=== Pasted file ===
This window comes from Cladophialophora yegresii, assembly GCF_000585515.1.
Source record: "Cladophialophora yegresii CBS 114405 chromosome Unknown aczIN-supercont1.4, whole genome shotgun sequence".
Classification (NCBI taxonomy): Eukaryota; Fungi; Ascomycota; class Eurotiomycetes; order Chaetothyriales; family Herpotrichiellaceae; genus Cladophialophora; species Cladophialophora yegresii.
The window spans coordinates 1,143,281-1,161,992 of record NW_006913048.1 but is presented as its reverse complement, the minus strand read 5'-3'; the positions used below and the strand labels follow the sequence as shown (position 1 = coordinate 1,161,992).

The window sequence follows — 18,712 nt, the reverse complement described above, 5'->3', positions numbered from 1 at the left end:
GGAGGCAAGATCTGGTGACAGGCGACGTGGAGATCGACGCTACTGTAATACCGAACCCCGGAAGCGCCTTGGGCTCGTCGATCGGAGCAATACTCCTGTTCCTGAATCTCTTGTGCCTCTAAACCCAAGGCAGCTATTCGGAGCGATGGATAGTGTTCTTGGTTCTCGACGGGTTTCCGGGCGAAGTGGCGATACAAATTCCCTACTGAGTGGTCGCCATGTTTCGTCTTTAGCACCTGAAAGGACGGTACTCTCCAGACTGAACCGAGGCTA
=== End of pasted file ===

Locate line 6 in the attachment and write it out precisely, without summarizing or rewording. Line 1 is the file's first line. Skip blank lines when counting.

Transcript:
GGAGGCAAGATCTGGTGACAGGCGACGTGGAGATCGACGCTACTGTAATACCGAACCCCGGAAGCGCCTTGGGCTCGTCGATCGGAGCAATACTCCTGTTCCTGAATCTCTTGTGCCTCTAAACCCAAGGCAGCTATTCGGAGCGATGGATAGTGTTCTTGGTTCTCGACGGGTTTCCGGGCGAAGTGGCGATACAAATTCCCTACTGAGTGGTCGCCATGTTTCGTCTTTAGCACCTGAAAGGACGGTACTCTCCAGACTGAACCGAGGCTA